A federal appeals court has ruled that people who were convicted of crimes using inconclusive or outdated DNA testing procedures should have access to new tests, regardless of the three-year time limit currently in place, reports the Associated Press
The decision handed down by the 9
U.S. Circuit Court of Appeals is significant because it opens up the ability to classify previously unusable or inconclusive samples as “newly discovered evidence,” which is not subject to a statute of limitations.
The Associated Press
writes that protecting the innocent was at the forefront of the ruling, which was made in the case of Bill Watson, a Montana man who was convicted of attempted sexual abuse of a 14-year-old girl in 2006 and sentenced to over 14 years in prison. The Montana Innocence Project took up Watson’s case in 2013 and requested DNA testing of evidence which had been previously tested but was inconclusive due to the size of the samples and the capability of testing technology at the time. The Innocence Network submitted a friend-of-the-court brief in April of this year.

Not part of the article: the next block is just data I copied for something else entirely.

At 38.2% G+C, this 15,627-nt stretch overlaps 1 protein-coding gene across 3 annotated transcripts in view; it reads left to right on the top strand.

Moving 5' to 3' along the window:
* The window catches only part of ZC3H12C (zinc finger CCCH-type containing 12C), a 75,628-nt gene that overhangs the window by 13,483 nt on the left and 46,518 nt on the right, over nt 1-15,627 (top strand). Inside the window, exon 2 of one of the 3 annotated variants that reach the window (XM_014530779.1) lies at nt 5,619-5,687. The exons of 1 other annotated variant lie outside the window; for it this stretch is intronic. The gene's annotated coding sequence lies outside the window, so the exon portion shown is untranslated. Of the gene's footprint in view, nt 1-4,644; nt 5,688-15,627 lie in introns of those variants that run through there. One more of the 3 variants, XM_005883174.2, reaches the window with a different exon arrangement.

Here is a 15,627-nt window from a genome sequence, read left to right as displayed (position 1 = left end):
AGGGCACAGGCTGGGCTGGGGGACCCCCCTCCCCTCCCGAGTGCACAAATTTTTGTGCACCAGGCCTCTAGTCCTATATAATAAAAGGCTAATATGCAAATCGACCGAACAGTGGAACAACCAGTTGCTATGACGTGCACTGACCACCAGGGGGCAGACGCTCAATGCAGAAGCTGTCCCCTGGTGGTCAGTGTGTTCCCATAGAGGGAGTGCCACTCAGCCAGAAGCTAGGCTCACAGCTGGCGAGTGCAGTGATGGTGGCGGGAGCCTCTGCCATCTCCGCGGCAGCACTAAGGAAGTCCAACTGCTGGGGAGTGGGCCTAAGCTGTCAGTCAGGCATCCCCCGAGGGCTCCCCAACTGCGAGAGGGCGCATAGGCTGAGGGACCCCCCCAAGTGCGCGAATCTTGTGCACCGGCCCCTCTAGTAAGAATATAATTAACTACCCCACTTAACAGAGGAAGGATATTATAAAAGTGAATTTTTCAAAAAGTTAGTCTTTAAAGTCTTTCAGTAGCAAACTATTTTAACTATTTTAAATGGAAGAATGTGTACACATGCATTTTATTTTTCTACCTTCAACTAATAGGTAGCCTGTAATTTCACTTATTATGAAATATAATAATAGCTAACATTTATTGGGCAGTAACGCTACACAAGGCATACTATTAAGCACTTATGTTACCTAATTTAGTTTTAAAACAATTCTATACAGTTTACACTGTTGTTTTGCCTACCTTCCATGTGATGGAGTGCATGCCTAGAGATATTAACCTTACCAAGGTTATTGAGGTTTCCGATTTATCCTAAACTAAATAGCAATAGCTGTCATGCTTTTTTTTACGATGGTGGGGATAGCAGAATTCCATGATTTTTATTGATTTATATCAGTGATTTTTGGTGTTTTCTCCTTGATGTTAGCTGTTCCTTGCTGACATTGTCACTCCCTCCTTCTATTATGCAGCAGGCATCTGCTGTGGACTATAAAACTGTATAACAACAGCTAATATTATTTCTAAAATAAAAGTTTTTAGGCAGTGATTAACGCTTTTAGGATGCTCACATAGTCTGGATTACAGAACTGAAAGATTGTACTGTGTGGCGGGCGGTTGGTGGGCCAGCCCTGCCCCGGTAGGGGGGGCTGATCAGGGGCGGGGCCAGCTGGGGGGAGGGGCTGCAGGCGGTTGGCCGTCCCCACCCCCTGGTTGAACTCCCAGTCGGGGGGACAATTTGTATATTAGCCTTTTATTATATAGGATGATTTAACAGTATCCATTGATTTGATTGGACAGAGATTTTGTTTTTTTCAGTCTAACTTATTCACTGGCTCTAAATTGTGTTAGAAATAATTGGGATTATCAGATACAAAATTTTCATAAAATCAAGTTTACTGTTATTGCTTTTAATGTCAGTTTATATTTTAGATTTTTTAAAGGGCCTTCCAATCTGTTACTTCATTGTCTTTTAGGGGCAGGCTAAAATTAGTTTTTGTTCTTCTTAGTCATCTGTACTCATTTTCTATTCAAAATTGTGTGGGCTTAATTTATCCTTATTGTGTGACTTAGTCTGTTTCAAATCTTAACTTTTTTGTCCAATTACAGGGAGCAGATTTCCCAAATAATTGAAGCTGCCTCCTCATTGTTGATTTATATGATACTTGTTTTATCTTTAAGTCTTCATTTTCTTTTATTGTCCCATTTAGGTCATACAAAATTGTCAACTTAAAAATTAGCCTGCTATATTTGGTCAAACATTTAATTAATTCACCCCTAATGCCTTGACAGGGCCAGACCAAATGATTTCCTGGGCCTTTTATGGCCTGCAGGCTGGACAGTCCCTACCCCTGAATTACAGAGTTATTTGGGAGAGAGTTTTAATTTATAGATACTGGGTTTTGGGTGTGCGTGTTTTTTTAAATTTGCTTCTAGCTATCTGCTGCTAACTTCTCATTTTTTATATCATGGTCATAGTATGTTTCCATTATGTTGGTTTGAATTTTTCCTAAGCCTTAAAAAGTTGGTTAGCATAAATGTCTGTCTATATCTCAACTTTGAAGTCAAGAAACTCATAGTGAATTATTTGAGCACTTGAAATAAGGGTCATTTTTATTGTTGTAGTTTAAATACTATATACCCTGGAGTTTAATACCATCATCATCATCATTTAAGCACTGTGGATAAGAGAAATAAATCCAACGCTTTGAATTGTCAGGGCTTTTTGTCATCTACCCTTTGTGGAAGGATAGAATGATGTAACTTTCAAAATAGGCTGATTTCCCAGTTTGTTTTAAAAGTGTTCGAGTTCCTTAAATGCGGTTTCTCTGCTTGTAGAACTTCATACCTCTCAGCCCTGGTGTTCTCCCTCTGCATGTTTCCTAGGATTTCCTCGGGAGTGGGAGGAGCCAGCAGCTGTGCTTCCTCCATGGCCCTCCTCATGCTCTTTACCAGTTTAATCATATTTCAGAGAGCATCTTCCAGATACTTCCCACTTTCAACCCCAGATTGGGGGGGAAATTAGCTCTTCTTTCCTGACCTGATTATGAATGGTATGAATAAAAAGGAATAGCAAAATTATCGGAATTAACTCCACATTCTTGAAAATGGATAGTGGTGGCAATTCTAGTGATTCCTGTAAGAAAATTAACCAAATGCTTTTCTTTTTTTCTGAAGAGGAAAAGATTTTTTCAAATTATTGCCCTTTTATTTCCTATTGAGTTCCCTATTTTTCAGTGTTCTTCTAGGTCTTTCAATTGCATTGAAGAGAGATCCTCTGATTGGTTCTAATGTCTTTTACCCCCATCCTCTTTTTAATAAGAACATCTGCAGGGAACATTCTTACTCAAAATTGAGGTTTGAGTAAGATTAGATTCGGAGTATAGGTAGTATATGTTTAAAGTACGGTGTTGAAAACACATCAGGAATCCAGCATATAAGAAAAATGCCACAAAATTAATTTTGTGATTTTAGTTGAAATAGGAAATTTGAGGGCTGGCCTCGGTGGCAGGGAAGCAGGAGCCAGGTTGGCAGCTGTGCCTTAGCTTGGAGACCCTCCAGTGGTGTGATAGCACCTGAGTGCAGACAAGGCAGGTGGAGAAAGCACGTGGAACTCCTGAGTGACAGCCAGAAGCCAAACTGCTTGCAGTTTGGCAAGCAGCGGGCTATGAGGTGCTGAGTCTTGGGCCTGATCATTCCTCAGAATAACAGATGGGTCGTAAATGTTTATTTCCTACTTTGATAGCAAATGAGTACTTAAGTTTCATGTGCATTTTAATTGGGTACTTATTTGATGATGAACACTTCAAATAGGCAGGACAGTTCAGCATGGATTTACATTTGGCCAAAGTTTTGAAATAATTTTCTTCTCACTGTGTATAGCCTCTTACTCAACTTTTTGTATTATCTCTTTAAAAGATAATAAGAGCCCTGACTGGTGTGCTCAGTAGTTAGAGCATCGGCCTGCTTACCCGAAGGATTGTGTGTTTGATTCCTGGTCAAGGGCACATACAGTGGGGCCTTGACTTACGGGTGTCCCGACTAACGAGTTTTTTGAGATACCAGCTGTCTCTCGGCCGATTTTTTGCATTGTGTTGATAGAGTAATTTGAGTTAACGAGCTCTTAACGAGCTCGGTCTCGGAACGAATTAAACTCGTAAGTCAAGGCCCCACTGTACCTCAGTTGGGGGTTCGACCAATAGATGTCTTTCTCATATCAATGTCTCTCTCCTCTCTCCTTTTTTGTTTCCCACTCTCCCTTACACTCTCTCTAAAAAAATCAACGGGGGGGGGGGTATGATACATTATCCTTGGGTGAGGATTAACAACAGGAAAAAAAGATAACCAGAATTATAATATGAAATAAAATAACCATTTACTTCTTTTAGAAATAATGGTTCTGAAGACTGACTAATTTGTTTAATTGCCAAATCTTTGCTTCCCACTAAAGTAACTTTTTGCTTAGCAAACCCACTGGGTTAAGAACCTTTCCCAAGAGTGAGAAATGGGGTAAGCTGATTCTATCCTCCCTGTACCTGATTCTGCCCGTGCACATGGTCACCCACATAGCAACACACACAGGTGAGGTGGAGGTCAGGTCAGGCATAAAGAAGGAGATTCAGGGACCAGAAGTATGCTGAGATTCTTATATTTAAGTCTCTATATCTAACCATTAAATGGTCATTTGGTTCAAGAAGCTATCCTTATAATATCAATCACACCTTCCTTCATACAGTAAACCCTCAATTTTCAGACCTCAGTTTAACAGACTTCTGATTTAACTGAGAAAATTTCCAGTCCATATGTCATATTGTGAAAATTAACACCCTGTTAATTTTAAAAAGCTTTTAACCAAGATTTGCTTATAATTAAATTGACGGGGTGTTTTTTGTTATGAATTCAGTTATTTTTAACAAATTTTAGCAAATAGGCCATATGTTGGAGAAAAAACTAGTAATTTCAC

The request for new testing was initially denied by U.S. District Judge Sam Hoddon of Great Falls, on the grounds that three years had already passed since the evidence was first tested. However, the appellate court reversed that decision and granted Watson new testing in his case, reports the Associated Press
In the court’s opinion, Judge Andrew Kleinfeld wrote, “No tradition is more firmly established in our system of law than assuring to the greatest extent that its inevitable errors are made in favor of the guilty rather than against the innocent.” The court’s ruling will hopefully help to provide easier access to new DNA testing in cases that depend on it, and allow a greater number of people to legally pursue their claims of innocence.
Read the Innocence Network brief